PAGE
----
“The evolution of what are now early stage regulatory moves in Asia, supplier conditions introduced by international brands and import restrictions can have an impact on the productivity of Asian producers and their access to markets. Investors will assess the ability of companies in the meat supply chain to position themselves ahead of these risks.”

Melissa Brown, partner at Daobridge Capital in Hong Kong, added: “Few issues are as politically sensitive in Asia as food safety. Yet far too many food sector equities have been priced as if [these] risks don’t matter and that good risk management won’t be recognised in the market.”

The report was published on Monday by the international investment network FAIRR and the Asia Research and Engagement consultancy.

Factory farming in Asia poses environmental, forced-labour risks: report
Rina Chandran Reuters 16 Aug 17;

MUMBAI (Thomson Reuters Foundation) - The rapid growth of factory farming in Asia for livestock and seafood poses enormous environmental and forced labor risks, in addition to threats to public safety and health, according to a report by an investor network.

Half Asia's aquaculture production is from factory farms, said the report published this week by Farm Animal Investment Risk & Return (FAIRR), referring to the major, industrial operations that raise large numbers of animals for food.

"Asia's meat, seafood and dairy industries face a range of badly managed sustainability risks – from emissions to epidemics, fraud to food safety, and abuse of labor," said Jeremy Coller, founder of FAIRR.

"It is clear that significant environmental and social risks are building up."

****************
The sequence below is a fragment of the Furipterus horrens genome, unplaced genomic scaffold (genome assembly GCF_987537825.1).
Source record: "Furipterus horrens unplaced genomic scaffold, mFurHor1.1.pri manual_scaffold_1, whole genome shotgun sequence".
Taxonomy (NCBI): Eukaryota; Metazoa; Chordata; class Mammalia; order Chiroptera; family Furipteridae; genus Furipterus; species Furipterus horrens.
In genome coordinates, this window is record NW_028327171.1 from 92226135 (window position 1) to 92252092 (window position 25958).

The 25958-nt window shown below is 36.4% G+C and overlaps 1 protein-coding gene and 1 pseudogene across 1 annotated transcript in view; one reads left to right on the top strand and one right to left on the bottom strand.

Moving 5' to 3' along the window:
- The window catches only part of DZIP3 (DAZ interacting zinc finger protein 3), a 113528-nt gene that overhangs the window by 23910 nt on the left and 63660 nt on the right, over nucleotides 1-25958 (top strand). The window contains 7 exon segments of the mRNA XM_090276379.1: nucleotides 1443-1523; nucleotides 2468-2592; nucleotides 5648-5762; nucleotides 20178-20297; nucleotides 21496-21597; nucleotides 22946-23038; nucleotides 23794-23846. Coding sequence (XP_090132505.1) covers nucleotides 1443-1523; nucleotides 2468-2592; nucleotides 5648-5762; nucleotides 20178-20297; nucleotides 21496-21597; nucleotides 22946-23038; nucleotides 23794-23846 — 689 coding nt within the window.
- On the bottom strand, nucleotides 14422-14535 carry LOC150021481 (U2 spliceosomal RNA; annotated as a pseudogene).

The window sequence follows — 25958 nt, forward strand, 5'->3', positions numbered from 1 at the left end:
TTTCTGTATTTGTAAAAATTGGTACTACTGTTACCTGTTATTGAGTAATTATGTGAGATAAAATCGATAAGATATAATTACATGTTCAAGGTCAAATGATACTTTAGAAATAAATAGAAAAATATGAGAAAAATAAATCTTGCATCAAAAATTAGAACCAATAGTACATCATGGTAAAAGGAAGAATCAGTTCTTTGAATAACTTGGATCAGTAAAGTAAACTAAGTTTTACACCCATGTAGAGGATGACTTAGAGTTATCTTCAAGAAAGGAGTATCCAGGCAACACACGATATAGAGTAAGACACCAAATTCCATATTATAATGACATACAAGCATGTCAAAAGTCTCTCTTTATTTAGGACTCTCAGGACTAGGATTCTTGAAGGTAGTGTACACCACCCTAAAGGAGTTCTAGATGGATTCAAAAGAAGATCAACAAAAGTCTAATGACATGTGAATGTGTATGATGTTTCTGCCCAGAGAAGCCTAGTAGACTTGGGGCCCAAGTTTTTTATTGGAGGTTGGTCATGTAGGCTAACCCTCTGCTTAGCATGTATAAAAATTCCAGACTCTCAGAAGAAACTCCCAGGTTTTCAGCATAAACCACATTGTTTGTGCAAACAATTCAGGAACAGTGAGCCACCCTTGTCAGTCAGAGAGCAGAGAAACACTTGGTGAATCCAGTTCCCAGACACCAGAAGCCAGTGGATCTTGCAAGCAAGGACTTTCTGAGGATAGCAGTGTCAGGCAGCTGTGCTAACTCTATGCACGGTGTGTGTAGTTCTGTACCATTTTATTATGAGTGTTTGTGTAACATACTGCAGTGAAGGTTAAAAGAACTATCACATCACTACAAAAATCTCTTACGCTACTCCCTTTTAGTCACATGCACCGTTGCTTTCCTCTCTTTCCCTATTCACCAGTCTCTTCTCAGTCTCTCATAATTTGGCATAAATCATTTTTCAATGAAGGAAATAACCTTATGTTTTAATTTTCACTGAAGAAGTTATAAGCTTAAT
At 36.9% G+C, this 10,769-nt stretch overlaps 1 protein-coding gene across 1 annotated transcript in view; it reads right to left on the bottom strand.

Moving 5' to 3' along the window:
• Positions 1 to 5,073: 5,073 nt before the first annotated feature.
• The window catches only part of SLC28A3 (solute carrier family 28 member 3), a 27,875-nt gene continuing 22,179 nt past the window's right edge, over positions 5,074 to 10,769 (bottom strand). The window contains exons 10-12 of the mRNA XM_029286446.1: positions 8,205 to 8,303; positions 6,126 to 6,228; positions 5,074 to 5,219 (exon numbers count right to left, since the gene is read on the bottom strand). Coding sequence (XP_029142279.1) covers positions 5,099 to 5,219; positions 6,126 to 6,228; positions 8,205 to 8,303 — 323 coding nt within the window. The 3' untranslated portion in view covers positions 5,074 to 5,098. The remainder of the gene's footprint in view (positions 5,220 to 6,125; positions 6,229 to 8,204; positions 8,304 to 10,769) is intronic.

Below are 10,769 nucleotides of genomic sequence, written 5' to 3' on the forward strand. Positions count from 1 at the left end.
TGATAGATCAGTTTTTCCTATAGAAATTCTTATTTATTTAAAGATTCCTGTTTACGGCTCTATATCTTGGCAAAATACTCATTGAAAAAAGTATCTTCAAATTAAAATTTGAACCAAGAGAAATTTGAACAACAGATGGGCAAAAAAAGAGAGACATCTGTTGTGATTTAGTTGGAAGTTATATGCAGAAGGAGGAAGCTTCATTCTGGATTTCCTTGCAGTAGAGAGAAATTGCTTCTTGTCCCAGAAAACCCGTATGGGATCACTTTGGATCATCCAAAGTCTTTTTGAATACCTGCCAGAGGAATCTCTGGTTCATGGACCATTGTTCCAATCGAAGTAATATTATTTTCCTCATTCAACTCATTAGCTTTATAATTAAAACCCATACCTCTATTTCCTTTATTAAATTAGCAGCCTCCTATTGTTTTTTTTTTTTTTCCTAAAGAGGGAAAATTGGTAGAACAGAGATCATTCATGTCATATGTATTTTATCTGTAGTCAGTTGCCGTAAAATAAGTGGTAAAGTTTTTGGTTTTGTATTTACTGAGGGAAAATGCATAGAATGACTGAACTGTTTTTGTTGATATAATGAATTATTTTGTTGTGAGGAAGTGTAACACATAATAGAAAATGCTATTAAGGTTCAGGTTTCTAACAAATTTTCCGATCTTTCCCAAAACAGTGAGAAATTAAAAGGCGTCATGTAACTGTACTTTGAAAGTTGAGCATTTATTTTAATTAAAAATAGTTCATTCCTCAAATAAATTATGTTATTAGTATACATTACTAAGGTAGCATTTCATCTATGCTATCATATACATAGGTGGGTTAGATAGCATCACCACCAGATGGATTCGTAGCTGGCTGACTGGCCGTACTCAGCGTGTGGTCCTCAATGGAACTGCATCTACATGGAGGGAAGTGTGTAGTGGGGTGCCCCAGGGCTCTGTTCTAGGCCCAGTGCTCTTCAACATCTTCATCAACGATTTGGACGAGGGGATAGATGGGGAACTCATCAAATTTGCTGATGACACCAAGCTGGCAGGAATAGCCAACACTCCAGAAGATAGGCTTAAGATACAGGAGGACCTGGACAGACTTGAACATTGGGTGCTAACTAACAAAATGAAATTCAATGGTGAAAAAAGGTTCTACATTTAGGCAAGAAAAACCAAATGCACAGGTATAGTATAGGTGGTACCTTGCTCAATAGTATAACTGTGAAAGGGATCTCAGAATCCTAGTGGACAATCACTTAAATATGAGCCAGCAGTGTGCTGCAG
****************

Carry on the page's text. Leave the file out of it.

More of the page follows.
Meat demand in Asia is predicted to grow by a fifth to 144 million tonnes by 2025 as populations expand and incomes rise, the report said.

China, which has the largest animal population in Asia, is promoting large-scale farming for greater efficiency and economies of scale.

But the practice has serious environmental repercussions, besides leading to rural job loss and land rights violations, said the report published together with Singapore-based Asia Research and Engagement.

Cows, goats and chickens have higher greenhouse gas emissions and water footprints than other proteins.

In addition, crops grown to feed them are causing forest loss.

In Myanmar's Irrawaddy delta, for example, most mangrove forests have been cleared for shrimp ponds, while the growth in soy cultivation in Latin America for China's pork and poultry production has come at the expense of rainforests.

Asia's factory farms also increase the risk of forced labor of migrants, children and trafficked workers, the report said.

Thailand's multibillion-dollar seafood sector has come under fire in recent years after investigations showed widespread slavery, trafficking and violence on fishing boats and in onshore food processing units.

Last month, Thai Union - the world's largest canned tuna company - in an agreement with environmental group Greenpeace, said it would take steps towards sustainably caught tuna while ensuring all workers are "safe".

Also earlier this year, a Thai court dismissed a compensation claim by 14 migrant workers from Myanmar who had alleged labor violations at a chicken farm that supplied the European Union.

"Top producers are working towards developing sustainable production systems, certified through an increasing number of ecolabels," said Coller.

"But a general lack of traceability in supply chains has made it evaluate and mitigate these risks."

Reporting by Rina Chandran @rinachandran, Editing by Katy Migiro. Please credit the Thomson Reuters Foundation, the charitable arm of Thomson Reuters, that covers humanitarian news, women's rights, trafficking, property rights, climate change and resilience. Visit to see more stories.